Nonferrous metals exploration spending rebounded rapidly in 2010 after a disastrous 2009. Industry suppliers also responded with a wave of new products for higher drilling productivity and improved data handling and analysis.
By Russell A. Carter, Managing Editor
Apart from its intrinsic economic importance, the mineral exploration sector also can serve as a convenient wide-angle lens with which to view the commercial landscape surrounding its parent enterprise—mining. Shifts in exploration spending, geographic focus and commodity targets generally can be linked with corresponding changes in mining company financial health, market trends and investor confidence, among others. Looking at last year’s exploration spending figures, and estimates for this year’s activity levels, the data displays a bright economic image backlit by the glow of continued high metals prices.
Global Exploration: Rapid Recovery
About this time last year, E&MJ reported that Metals Economics Group, a Halifax, Nova Scotia-based firm which tracks exploration statistics worldwide, estimated that planned nonferrous exploration budgets of the 1,846 companies reporting in its annual survey of corporate exploration strategies totaled $7.32 billion for 2009—down from a record $12.6 billion in 2008, marking the largest one-year decline in the past two decades. The most recent MEG report, issued in conjunction with this year’s Prospectors & Developers Conference, held March 6–9 in Toronto, Ontario, notes most mining companies raised their exploration budgets in 2010, resulting in a 45% increase in estimated worldwide nonferrous metals exploration spending compared with 2009.
MEG’s PDAC report, taken from the most recent edition of its ongoing Corporate Exploration Strategies studies, pegged 2010’s nonferrous exploration budget at more than $11.2 billion—restoring almost two-thirds of the $5.5 billion that was cut from exploration in 2009.
MEG’s 2010 estimate includes uranium exploration budgets totaling almost $830 million, which when added to the $11.2 billion nonferrous total along with MEG estimates for non-reporting companies, drives 2010 planned exploration spending to an estimated $12.1 billion-plus. Including uranium, the number of companies covered by the study increased to more than 2,200.
The speed and the strength of the 2010 rebound were a welcome surprise to many, given the severity of the downturn and widespread forecasts of a deep and protracted recession. Among those most surprised were some of the larger exploration drilling services companies, who saw their business volume explode to pre-recession levels.
MEG noted that, in cutting their 2009 exploration budgets, many companies also reduced both the number of projects they were actively exploring and their drilling plans in order to cut costs and conserve cash for high-priority assets. Given the sharp rebound in 2010, most companies with comparable figures planned significantly more drilling—a 48% increase in the aggregate planned drilling by a group of juniors with comparable data, a 20% aggregate increase among majors, and a 14% increase by intermediate companies.
Quick Recovery Mirrors the Slump
New Brunswick, Canada-based Major Drilling Group International, for example, has experienced a rapid ramp-up of demand for its drilling services this year—the mirror image of a collapse in late 2008, its chief executive recently told a Reuters reporter at the news service’s Global Mining and Steel Summit.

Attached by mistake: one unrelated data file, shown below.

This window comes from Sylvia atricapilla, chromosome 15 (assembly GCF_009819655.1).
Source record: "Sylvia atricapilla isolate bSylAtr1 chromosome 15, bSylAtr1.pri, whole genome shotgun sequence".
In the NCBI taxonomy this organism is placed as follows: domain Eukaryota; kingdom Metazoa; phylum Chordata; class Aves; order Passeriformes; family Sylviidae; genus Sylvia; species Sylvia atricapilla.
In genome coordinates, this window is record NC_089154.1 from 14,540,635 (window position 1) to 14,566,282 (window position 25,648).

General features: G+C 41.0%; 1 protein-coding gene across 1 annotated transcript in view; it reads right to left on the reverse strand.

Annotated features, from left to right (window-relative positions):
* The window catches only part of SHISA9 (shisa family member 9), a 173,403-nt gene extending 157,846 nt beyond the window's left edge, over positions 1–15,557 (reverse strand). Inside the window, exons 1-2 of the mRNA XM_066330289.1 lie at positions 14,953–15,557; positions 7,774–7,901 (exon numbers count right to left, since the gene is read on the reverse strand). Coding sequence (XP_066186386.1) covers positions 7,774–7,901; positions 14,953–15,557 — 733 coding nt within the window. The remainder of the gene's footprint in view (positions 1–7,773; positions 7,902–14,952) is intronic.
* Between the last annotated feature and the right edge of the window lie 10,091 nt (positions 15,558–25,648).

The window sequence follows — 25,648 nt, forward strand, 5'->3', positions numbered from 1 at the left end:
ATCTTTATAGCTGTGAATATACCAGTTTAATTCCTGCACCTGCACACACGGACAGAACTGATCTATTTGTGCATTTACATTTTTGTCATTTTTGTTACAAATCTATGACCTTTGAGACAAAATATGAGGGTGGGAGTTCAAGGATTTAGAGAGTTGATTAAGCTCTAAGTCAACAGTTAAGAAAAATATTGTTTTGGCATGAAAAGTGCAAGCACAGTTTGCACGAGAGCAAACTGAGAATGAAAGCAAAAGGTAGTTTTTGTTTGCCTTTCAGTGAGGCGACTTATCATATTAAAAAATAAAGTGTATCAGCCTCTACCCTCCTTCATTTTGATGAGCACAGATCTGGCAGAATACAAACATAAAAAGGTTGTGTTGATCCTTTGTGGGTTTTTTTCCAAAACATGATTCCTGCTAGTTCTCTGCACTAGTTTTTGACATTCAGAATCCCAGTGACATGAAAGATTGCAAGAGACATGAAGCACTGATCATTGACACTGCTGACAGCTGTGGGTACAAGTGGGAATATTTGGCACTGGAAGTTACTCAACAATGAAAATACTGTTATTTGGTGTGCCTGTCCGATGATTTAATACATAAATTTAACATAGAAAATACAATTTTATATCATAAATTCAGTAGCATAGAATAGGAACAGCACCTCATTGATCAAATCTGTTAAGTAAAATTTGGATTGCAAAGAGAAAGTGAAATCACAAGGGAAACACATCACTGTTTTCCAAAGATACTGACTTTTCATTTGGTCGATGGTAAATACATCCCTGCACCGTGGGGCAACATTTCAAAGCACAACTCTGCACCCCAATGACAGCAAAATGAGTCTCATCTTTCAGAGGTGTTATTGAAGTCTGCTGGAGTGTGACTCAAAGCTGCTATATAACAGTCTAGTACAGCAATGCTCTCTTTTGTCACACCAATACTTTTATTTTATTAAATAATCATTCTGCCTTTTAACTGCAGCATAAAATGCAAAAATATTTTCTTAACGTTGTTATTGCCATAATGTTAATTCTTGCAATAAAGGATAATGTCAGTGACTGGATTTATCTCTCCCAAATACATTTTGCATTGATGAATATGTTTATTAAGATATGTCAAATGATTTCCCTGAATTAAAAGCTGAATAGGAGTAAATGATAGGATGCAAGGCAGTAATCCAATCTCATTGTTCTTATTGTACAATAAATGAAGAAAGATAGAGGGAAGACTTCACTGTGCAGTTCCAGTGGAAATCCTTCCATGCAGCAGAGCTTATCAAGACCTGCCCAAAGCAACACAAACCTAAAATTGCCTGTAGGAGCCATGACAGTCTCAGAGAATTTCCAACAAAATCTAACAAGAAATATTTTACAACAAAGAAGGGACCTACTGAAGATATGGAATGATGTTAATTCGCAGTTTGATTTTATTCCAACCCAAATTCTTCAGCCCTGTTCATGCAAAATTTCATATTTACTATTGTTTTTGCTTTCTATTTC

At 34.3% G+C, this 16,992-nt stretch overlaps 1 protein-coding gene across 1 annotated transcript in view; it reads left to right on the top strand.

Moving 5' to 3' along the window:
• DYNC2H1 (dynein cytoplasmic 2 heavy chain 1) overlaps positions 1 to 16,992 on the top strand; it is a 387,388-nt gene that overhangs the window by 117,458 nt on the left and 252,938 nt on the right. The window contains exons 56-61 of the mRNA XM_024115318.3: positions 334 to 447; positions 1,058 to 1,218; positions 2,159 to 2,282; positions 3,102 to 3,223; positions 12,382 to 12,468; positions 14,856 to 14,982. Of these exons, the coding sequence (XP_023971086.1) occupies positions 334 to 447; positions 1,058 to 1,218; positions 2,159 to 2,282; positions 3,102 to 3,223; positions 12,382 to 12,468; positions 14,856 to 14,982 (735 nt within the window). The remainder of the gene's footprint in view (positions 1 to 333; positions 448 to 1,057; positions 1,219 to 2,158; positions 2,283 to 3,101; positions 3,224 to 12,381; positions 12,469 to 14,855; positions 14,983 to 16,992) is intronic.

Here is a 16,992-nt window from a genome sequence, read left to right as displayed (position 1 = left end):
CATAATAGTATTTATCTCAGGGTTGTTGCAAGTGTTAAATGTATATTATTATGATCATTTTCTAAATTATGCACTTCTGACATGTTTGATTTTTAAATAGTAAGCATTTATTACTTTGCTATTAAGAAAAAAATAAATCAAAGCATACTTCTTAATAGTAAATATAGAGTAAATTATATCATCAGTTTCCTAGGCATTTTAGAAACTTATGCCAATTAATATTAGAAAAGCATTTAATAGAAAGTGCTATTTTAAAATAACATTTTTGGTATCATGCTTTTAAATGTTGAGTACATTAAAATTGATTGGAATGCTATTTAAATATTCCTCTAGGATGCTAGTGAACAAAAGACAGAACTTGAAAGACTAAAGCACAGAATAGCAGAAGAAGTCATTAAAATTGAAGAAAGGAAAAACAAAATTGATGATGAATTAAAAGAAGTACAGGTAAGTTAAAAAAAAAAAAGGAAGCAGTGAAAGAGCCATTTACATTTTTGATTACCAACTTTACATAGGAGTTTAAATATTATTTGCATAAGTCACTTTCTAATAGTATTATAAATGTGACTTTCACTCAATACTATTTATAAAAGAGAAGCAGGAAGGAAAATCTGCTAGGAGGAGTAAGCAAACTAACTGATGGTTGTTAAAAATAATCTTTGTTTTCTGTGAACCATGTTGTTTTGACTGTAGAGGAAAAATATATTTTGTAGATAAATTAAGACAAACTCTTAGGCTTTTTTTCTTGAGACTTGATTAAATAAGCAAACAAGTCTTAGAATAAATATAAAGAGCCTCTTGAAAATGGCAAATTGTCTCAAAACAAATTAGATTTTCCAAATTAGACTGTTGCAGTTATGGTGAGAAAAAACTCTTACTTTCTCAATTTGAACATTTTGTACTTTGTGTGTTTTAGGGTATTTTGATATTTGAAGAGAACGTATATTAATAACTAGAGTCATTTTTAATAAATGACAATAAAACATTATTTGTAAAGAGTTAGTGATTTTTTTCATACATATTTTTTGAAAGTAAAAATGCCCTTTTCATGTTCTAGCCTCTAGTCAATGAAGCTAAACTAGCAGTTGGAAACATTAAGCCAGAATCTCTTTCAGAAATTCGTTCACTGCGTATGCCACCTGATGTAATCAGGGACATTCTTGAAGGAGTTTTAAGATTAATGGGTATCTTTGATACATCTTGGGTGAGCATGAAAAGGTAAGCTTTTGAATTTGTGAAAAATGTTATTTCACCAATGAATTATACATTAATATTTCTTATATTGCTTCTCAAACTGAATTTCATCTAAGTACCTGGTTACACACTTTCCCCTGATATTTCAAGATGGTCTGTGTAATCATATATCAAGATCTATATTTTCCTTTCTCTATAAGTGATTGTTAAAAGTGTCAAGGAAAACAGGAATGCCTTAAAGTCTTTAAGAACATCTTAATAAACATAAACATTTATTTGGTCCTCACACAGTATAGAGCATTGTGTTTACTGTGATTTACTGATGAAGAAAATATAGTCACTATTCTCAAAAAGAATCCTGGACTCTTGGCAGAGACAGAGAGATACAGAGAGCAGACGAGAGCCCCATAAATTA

“We lost 65% of our business in 90 days and it looks like it’s all coming back in 90 days,” said Major Drilling CEO Francis McGuire. “It’s an explosion of juniors. It’s not stopping,” he said, adding majors and exploration companies were also vying for the company’s services.
The company has grown since the early 1980s into the world’s second-largest provider of drilling services to miners, behind Salt Lake City, Utah-based Boart Longyear, which reported 2010 revenues of $1.08 billion from its Global Drilling Services division—a 47% increase from 2009.
McGuire said Major Drilling could easily have a much larger number of rigs, but it lacked the crews to operate them. “It takes three to five years to train a driller,” McGuire told Reuters. “We’re just not going to be able to ramp up the number of drillers to meet demand.”
The company sees prices for drilling services rising this year as utilization rates increase. He said the full benefit of this would not be reflected until 2012, as half of its rigs had been contracted before the demand surge began early this year. “This is going to be, [over] the next six months, a very difficult ramp-up period,” McGuire said. “Before you get the full impact of pricing, it will be 2012.”
McGuire also said the company’s margins were being pressured, as it had been forced to increase wages faster than normal in an effort to retain talent. But margins will begin to expand as the company pushes through price increases when it signs new contracts with miners later this year. He added the company would look at contracting out some of its rigs on a day-rate basis as utilization rates creep higher.
McGuire noted the industry moves fairly cautiously while pushing through price increases to miners. “There’s an expectation that pricing’s going to hit our financials right away,” McGuire said. “But that 30% we lost on pricing [in 2008] usually takes three years to get back, so that will give you an idea.”
Juniors Contract, Majors Expand
However, despite the strong recovery in exploration budgets and planned drill programs, MEG’s statistics indicate the aggregate number of projects being explored by junior companies dropped 10% in 2010 after falling 20% in 2009, while majors and intermediates reported declines of 6% and 16%, respectively. In step with these trends, the total amount of ground held for exploration by comparable juniors declined 6% in 2010 (on top of a 45% cut in 2009), compared with a one-third increase in the area held for exploration by majors (following their own 45% drop in 2009). Intermediate companies maintained their land holdings at about the same level year on year. The data, according to MEG, suggest many juniors are focusing considerably more drilling on relatively few high-priority projects, while the one-third increase in area held for exploration by the majors suggests at least some may have taken advantage of the 2009 dip in exploration activity to expand their exploration footprint, either through staking or acquisitions.